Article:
What a trip Tommy and I had this weekend on our site visit! We met with two people at the Nature Center at Shaker Lakes and discussed the impact of stormwater and gathered information about the Doan Brook Watershed. Th visit was very informative and we took lots of pictures; even went on a nature hike exploring the marshes and the many different types of invasive and native plants in the area.
While on our site visit, we mapped out regions of ecological foci. Forests were mapped as young, moderate, or mature, and we also took note of topography, density, soil types (for as much as we knew), and habitat. We followed the entire length of the watershed. The first area we found interesting was a parking--> slope--> basin--> wetland park. It was very interesting to note that someone was able to efficiently control stormwater in a way we learned about in class.
The next place we found interesting was an area where we found the watershed being split in two: on either side of the railroad. We found controlled, engineered concrete ditches on either side. These are not ideal because they increase stormwater flow. To help the environment, I threw some rocks in the way!
Down along the railroad, we found a stormwater management failure. Because of sedimentation and erosion, a split occurred in an engineered depression to channel the water, resulting in breakage. We noticed concrete pavers used to slow down the stormwater, but because the system was broken it was almost useless. We determined that the system was used to control stormwater away from the railway.
Finally, we visited many vacant sites. One in particular seemed to be an abandoned house left after a fire. We couldn't help but wonder what happened to the site. We saw nature already beginning to take over. The site was littered with garbage as well. We were surprised by the amount of vacant sites we found.
Overall, the visit was very successful. We would like to thank the rain for allowing us to document stormwater firsthand. We are excited to see how this analysis will play out. More information to come this week.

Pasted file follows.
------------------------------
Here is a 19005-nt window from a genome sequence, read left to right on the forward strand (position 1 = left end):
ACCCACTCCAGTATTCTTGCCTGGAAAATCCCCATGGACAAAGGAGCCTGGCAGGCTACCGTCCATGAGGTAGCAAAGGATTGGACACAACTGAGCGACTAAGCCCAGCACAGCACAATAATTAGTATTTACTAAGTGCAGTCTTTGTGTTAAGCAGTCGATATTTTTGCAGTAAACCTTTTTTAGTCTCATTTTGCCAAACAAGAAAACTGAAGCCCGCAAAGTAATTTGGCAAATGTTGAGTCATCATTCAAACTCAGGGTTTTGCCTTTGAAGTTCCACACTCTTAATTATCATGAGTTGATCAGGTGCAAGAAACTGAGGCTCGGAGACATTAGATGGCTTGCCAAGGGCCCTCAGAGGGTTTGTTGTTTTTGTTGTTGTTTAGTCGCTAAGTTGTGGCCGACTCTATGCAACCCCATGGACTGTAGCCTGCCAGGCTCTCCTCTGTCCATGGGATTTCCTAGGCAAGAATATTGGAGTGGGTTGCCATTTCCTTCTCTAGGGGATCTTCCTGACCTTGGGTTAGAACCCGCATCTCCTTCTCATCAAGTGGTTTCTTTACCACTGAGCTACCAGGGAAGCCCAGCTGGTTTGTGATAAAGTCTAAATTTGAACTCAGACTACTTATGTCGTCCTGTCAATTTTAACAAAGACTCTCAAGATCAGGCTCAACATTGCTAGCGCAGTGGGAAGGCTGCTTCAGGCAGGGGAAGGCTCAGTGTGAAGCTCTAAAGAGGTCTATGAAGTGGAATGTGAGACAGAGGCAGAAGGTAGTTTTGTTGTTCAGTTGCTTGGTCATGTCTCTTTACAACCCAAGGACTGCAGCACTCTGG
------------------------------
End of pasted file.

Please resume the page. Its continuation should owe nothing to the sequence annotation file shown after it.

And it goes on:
The Dugway Brook Watershed (Cleveland, East Side) is approx. 9 square miles and contained within the cities of Cleveland, Cleveland Heights, East Cleveland and University Heights. Most of the watershed has been culverted, meaning it runs underground through storm sewer pipes. This was done in order to make room for urban development. Approximately 94% of the watershed has been developed. In only a select few areas is the watershed developed: Forest Hill Park in Cleveland Heights and East Cleveland, Lakeview Cemetery in Cleveland Heights, and Bratenahl before entering Lake Erie.
Nine Mile Creek is the same story. Only small pockets of the watershed are exposed. Nine Mile Creek runs through the communities of University Heights, South Euclid, Cleveland Heights, Cleveland and Bratenahl. It drains approximately 18 square miles and is 11 miles long.
The question I asked while doing my research was: Why was their such a need to enclose these valuable watersheds? After further reseach, I found out that urban development was in fact, the primary concern. In 1912 the Ohio Board of Health approached the City of Cleveland with concern for the contamination into the watershed. Today, the watershed experiences nutrient overflow and stormwater drainage through pipes. This project we will be looking more into the impacts of stormwater and stormwater management and how people and development are affecting ecology.
To conclude our analysis of water as a system, we focused on water particularly in residential areas. We focused on a sub-division in the Southwest corner of the Westcreek watershed; an area that receives headwater to the tributary. We chose this area because we recognized that the best way to control stormwater is to control the source of pollutation: at the headwater areas.
We took the treatment train approach, which is "a series of treatment measures that collectively address all stormwater pollutants." Our mapping analysis contained hydric soil locations, topo, roads, and boundary lines (see slides below).
Our design was to create an effective stormwater control system that filtered and infiltrated water. We also created an ideal subdivision that incorporated stormwater by adjusting to hydric soils and by using porous surfaces that help absorb and filter stormwater. Swales, constructed wetlands, elevated pathways, sediment basins, and inlet/outlet areas were all used in this design.